“That feels like it goes against everything almost everyone else expects of entrepreneurs, because people – especially investors – want to know you’re full-time focused and dedicated,” he says. But nobody wants to see you friendless and alone. That’s bad for you, and bad for your business. “Sacrifice other things,” says Bailey – but not your relationships.

How? Set limits at the very start. Talk to your family about what’s most important to them. Maybe it’s your doing chores around the house, or attending kids’ ball games, or not checking your phone at dinner, or staying away from the computer while on vacation (as much as is reasonably possible, at least). When you stick to these agreements, your family will feel appreciated; you may be busy, but at least they know when they have you.

Step 7: Build a home budget

when training for a marathon, you cut back on pizza and beers. But when you prepare for your startup, well, you might just want some cheap pizza and beer. The rationale is the same: It’s time to monitor your intake — less junk food for the marathon, and less-expensive food for your budget.

Your startup may take a toll on your finances, which can put stress on your relationships. So before the business gets going, you should run the numbers on your personal finances and set up a strict budget.

“It’s OK if you don’t put a dollar into savings for a while, but you can’t be upside down a dollar every month, either,” says Walter Knapp, CEO of Boulder, Colo.-based advertising technology firm Sovrn. He knows it well: He’s helmed four startups and keeps a careful budget to make sure he’s always able to pay his fixed costs at home. Otherwise, he says, you’ll create “too much stress on you and your family, as well as your employees and their families.”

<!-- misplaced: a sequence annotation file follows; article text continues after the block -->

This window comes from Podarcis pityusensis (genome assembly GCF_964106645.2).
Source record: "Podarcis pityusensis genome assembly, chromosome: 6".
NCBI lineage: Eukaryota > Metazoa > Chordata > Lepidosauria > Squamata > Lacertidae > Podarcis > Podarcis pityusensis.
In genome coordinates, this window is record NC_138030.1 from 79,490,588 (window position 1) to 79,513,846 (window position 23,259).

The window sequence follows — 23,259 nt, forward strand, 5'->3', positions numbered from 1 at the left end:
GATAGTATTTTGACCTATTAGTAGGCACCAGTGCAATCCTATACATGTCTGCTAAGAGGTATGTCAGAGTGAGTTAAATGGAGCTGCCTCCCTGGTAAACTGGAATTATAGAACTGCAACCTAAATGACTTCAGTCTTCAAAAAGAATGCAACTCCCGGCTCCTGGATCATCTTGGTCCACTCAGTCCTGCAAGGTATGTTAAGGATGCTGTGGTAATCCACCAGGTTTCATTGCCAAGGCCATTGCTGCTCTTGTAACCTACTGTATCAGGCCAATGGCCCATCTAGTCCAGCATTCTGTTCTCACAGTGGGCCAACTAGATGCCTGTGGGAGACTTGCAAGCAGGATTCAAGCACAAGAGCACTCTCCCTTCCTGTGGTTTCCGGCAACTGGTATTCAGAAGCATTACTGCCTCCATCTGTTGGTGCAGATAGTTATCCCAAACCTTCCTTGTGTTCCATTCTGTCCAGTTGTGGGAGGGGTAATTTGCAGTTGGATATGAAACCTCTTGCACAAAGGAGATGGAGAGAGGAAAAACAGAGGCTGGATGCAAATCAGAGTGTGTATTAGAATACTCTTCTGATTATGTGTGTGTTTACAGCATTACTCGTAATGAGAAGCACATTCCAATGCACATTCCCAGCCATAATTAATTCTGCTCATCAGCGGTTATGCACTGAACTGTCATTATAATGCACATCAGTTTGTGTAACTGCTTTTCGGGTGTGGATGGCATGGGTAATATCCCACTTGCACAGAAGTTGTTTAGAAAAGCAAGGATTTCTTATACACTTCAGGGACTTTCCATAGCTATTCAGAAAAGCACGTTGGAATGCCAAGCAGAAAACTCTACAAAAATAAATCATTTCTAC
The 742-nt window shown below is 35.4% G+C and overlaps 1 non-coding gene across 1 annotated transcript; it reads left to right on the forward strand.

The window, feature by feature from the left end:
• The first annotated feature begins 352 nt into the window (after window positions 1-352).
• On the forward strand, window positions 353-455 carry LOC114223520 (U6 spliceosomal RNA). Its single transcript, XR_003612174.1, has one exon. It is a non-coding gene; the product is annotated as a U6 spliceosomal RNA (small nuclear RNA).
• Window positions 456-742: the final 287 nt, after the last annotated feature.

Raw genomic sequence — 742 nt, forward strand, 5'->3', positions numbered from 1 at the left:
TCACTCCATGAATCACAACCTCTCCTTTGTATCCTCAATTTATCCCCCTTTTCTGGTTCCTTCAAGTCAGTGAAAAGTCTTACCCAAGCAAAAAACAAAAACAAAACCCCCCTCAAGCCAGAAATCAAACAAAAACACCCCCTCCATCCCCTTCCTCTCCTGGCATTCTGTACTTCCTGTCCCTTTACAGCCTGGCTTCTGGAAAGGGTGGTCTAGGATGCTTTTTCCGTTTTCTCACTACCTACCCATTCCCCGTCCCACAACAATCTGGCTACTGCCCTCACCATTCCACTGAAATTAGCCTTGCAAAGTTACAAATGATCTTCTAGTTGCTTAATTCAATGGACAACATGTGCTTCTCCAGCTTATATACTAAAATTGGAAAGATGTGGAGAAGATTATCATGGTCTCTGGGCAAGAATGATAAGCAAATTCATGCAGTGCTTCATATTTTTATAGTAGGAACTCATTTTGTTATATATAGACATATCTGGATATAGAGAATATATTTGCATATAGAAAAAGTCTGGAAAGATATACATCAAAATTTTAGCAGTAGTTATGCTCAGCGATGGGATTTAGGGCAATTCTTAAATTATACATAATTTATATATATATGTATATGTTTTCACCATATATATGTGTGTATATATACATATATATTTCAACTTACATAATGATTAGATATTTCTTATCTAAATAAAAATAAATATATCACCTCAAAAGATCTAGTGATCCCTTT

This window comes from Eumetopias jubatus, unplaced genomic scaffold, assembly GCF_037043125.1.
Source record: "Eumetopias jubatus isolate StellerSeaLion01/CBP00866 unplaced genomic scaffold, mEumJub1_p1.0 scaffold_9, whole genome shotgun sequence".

Step 8: Find your people

Running-group

Like a running group that trains together, a community of other entrepreneurs can help keep you on pace. Incubators, accelerators and other entrepreneur centres may provide an accessible network. Join them.

Reach out to entrepreneurs in similar situations to yours, and try to develop relationships with more experienced people who can serve as mentors.

Related: The 5 Biggest Mistakes Entrepreneurs Make

“You can gain a lot from other entrepreneurs, even if they’re in entirely different industries or have totally different ideas. What they’re trying to achieve and the struggles they face are so similar,” Bailey says. “It’s a great way to gain insights and spark new ideas, and everyone in the entrepreneurial community needs support.”

This article was originally posted here on Entrepreneur.com.

Paula Andruss is a freelance writer and editor who has contributed to hundreds of articles to national consumer, business and custom magazines and websites, including Woman’s Day, USA Today, Entrepreneur, Parents, Parenting and more.

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How The Sanlam Enterprise And Supplier Development Programme Is Helping Start-up Businesses

The balance between funding, business development and mentorship can make or break an enterprise development programme

Francois Adriaan

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Sanlam Enterprise and Supplier Development

165 new employment opportunities, 172 SMEs developed and 1046 jobs sustained. These are some of the numbers recorded by Sanlam as the company prepares to wrap up the fourth year of its Sanlam Enterprise and Supplier Development (ESD) programme.